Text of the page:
Health has always been the poor cousin of safety and this is no more evident than the venture by Safety into Psychosocial Health. Of course, it’s not about Psychosocial Health it’s about ‘hazards’.
Safety clearly over-powers Health, so that Psychosocial ‘Health’ is called Psychosocial ‘Hazards’. The moment Safety uses the language of ‘hazards’ for Psychosocial Health we know that any sense of care and caring goes out the window and all the language becomes about ‘duty of care’. This of course, is NOT about care or caring but obligations to regulation and compliance to legal obligation. Such is how Safety codifies its own concocted reality (https://safetyrisk.net/deciphering-safety-code/ ).
Of course, the problem lays deep inside the shallow OS and NOT H curriculum, which Safety likes as it is. If you want a review of anything in safety, Safety ensures that it calls in a behaviourist engineer and everything stays the same. How to have a review that isn’t a review. We saw this in mining with the classic ‘do-nothing’ Brady Review. That last thing Safety wants in safety is a Transdisciplinary view or any sense of balance with Health.
When you read about ‘duty of care’ in Safety you know this suits its culture as a masculinist deontological ethic (https://safetyrisk.net/tackling-ethics-in-risk-a-philosophical-challenge/). It is not surprising in the care sector that Care Ethics and feminist Ethics are deemed essential for understanding care. It is no surprise that the AIS & H BoK Chapter on Ethics makes no mention of Care Ethics, caring, helping or personhood. It is no surprise that women have to seek a method for a voice in a masculinist and misogynist industry which pretty quickly shapes that voice into a masculinist methodology spoken by women. There is simply no tolerance in the safety industry for a feminist voice. These are examples of how Health as the poor cousin.
A deontological ethic is a masculinist ethic of duty but not an ethic to persons but an ethic oriented to duty to systems. Such an ethic comes from Kant who proposes that we know through Natural Law, what is the ‘right’ thing.
The idea that people know naturally about right and wrong is nonsense (https://safetyrisk.net/right-and-wrong-in-safety/). Such an approach to safety is naïve and simplistic (https://safetydifferently.com/why-do-things-go-right/).
When you look at the safety curriculum there is simply nothing to ‘help’ safety people enter the world of Psychosocial Health nor any related ethic on power, professionalism or personhood. Indeed, you won’t find a discussion anywhere about fallibility in S1 or 2, but so much noise about ‘error’. You also get silly noise about ‘to err is human’ (https://safetyrisk.net/to-err-is-human-you-better-believe-it/) and related behaviourist discourse as if moral choice is neutral and objective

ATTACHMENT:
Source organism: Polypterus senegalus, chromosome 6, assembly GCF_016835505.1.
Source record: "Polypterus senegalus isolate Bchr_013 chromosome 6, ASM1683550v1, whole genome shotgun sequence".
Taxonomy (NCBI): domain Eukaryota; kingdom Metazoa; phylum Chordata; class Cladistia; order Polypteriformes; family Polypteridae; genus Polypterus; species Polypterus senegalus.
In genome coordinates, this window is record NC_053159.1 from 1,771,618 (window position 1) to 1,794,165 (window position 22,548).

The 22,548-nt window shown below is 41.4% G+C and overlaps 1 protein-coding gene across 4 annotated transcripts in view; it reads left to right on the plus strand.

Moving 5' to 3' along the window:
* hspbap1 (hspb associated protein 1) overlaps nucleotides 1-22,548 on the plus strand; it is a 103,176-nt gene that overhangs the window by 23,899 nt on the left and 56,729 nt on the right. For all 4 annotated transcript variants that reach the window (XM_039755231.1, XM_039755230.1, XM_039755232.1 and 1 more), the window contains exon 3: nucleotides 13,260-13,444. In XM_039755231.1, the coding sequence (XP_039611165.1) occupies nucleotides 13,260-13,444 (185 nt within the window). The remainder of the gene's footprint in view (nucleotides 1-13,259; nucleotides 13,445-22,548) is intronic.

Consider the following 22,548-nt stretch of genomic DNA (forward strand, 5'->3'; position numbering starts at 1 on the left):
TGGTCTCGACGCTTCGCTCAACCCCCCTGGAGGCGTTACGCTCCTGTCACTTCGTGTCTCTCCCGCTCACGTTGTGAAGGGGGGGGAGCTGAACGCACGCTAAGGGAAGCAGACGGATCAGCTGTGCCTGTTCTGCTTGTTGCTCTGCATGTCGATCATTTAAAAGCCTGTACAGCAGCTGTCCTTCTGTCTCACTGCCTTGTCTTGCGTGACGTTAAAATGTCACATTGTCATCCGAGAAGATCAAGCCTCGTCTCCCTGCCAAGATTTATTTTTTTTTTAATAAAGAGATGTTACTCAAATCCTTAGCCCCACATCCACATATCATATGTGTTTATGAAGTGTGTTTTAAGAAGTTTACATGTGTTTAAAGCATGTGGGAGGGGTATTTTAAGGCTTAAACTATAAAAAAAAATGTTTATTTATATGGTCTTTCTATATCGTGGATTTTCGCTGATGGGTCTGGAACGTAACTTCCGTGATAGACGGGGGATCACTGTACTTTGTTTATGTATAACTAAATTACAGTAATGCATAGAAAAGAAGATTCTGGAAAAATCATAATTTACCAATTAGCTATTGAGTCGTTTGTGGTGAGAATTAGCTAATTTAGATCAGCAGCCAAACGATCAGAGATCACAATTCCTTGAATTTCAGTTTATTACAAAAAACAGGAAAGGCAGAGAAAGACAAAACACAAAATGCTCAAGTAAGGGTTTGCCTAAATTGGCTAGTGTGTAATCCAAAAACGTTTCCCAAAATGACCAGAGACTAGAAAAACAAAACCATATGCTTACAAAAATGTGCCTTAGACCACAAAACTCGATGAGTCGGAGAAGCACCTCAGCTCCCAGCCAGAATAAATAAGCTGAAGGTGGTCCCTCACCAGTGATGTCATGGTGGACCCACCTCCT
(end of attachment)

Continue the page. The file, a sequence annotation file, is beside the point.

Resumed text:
But this is what Safety loves to do. Jump into a discipline in which it has no expertise (Poetics or Ethics) and pontificate on linguistics and English literature as if Safety is all one needs to interpret the world. We saw this done recently by Safety jumping into Historiography with no expertise in History (https://safetyrisk.net/jingoism-is-not-culture-but-it-is-for-safety/). Safety does the same when it makes noise about Culture (https://safetyrisk.net/culture-as-a-wicked-problem-for-safety/) usually by spruiked engineers. Of course, if the tables are turned, Safety is the first to protest when another discipline (eg. like Education, Learning or Law) seeks to enter its bubble and suggest another worldview.
When you look at the Codes of Practice for Psychosocial ‘hazards’, there is no mention of any critical Health focused skills about caring, persons, helping or ethics ie. the nature of Health is excluded. Such is the lopsided myopic perspective of the industry (not profession).
The criticism here is not for a reversal but simply for balance, as if persons and Health mattered. Of course, critical thinking for Safety is interpreted as non-compliance where critical thinking in Health is considered essential for education and learning.
There is simply no comparison between the education of a health professional and training in the safety industry.
Unfortunately, what often happens is that good people enter the safety industry wanting to be professional, wanting to care for others and soon discover that this is NOT what Safety is about. Under ‘duty of care’, ‘zero’ and ‘due diligence’, it is soon discovered that Safety is about brutalism, counting injury rates and policing, in the name of good. When this realisation occurs, people with a Health focus seek to leave the safety industry (https://safetyrisk.net/how-to-leave-the-safety-industry/). When caring people leave the safety industry it helps perpetuate the dominance of Safety over Health.
It becomes a vicious mono-disciplinary cycle and until that day comes when there is curriculum reform from outside of behaviourist engineering, nothing will improve.
However, in SPoR we offer a completely different way of thinking, working and tackling risk that is practical, positive, Transdisciplinary and constructive.
If you want to know more about the methodology and methods of SPoR then perhaps start the free Introductory workshop available here: https://safetyrisk.net/free-online-introduction-to-the-social-psychology-of-risk/ or the free workshop on Due Diligence here: https://vimeo.com/showcase/4883640 or download one of the many free books on offer.